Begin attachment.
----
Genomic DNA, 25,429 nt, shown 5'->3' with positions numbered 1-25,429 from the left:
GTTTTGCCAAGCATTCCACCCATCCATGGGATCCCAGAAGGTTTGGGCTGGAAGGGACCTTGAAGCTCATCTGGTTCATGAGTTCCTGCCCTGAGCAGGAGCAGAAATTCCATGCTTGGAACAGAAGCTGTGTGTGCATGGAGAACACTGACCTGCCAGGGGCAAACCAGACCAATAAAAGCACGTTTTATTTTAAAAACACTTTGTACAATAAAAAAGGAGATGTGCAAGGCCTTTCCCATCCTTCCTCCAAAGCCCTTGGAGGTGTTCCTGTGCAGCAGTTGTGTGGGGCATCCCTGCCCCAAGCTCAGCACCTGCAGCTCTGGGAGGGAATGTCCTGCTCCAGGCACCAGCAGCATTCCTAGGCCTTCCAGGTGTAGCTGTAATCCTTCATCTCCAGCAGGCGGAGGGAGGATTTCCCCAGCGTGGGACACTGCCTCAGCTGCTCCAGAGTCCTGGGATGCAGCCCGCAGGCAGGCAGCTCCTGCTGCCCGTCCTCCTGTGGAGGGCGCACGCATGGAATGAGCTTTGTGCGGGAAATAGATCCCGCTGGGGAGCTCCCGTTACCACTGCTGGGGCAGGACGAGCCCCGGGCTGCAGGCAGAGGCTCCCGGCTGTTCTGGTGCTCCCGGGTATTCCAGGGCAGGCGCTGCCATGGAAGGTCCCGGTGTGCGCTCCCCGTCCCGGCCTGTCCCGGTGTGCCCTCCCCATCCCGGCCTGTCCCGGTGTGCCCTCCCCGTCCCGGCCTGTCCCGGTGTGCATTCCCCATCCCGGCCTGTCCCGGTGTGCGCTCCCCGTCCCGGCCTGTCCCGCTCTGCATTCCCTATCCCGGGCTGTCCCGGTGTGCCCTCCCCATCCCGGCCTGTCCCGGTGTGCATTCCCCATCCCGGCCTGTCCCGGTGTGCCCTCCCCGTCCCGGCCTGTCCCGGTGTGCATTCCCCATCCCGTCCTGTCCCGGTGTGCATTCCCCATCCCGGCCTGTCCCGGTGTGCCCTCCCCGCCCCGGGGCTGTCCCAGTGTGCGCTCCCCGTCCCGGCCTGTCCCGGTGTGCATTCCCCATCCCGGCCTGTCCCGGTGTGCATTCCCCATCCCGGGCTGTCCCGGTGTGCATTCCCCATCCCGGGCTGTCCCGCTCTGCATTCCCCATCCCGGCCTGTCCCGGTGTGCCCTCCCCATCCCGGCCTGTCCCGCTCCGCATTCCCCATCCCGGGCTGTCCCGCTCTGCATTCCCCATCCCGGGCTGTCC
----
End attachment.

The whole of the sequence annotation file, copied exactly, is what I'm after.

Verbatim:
Genomic DNA, 25,429 nt, shown 5'->3' with positions numbered 1-25,429 from the left:
GTTTTGCCAAGCATTCCACCCATCCATGGGATCCCAGAAGGTTTGGGCTGGAAGGGACCTTGAAGCTCATCTGGTTCATGAGTTCCTGCCCTGAGCAGGAGCAGAAATTCCATGCTTGGAACAGAAGCTGTGTGTGCATGGAGAACACTGACCTGCCAGGGGCAAACCAGACCAATAAAAGCACGTTTTATTTTAAAAACACTTTGTACAATAAAAAAGGAGATGTGCAAGGCCTTTCCCATCCTTCCTCCAAAGCCCTTGGAGGTGTTCCTGTGCAGCAGTTGTGTGGGGCATCCCTGCCCCAAGCTCAGCACCTGCAGCTCTGGGAGGGAATGTCCTGCTCCAGGCACCAGCAGCATTCCTAGGCCTTCCAGGTGTAGCTGTAATCCTTCATCTCCAGCAGGCGGAGGGAGGATTTCCCCAGCGTGGGACACTGCCTCAGCTGCTCCAGAGTCCTGGGATGCAGCCCGCAGGCAGGCAGCTCCTGCTGCCCGTCCTCCTGTGGAGGGCGCACGCATGGAATGAGCTTTGTGCGGGAAATAGATCCCGCTGGGGAGCTCCCGTTACCACTGCTGGGGCAGGACGAGCCCCGGGCTGCAGGCAGAGGCTCCCGGCTGTTCTGGTGCTCCCGGGTATTCCAGGGCAGGCGCTGCCATGGAAGGTCCCGGTGTGCGCTCCCCGTCCCGGCCTGTCCCGGTGTGCCCTCCCCATCCCGGCCTGTCCCGGTGTGCCCTCCCCGTCCCGGCCTGTCCCGGTGTGCATTCCCCATCCCGGCCTGTCCCGGTGTGCGCTCCCCGTCCCGGCCTGTCCCGCTCTGCATTCCCTATCCCGGGCTGTCCCGGTGTGCCCTCCCCATCCCGGCCTGTCCCGGTGTGCATTCCCCATCCCGGCCTGTCCCGGTGTGCCCTCCCCGTCCCGGCCTGTCCCGGTGTGCATTCCCCATCCCGTCCTGTCCCGGTGTGCATTCCCCATCCCGGCCTGTCCCGGTGTGCCCTCCCCGCCCCGGGGCTGTCCCAGTGTGCGCTCCCCGTCCCGGCCTGTCCCGGTGTGCATTCCCCATCCCGGCCTGTCCCGGTGTGCATTCCCCATCCCGGGCTGTCCCGGTGTGCATTCCCCATCCCGGGCTGTCCCGCTCTGCATTCCCCATCCCGGCCTGTCCCGGTGTGCCCTCCCCATCCCGGCCTGTCCCGCTCCGCATTCCCCATCCCGGGCTGTCCCGCTCTGCATTCCCCATCCCGGGCTGTCC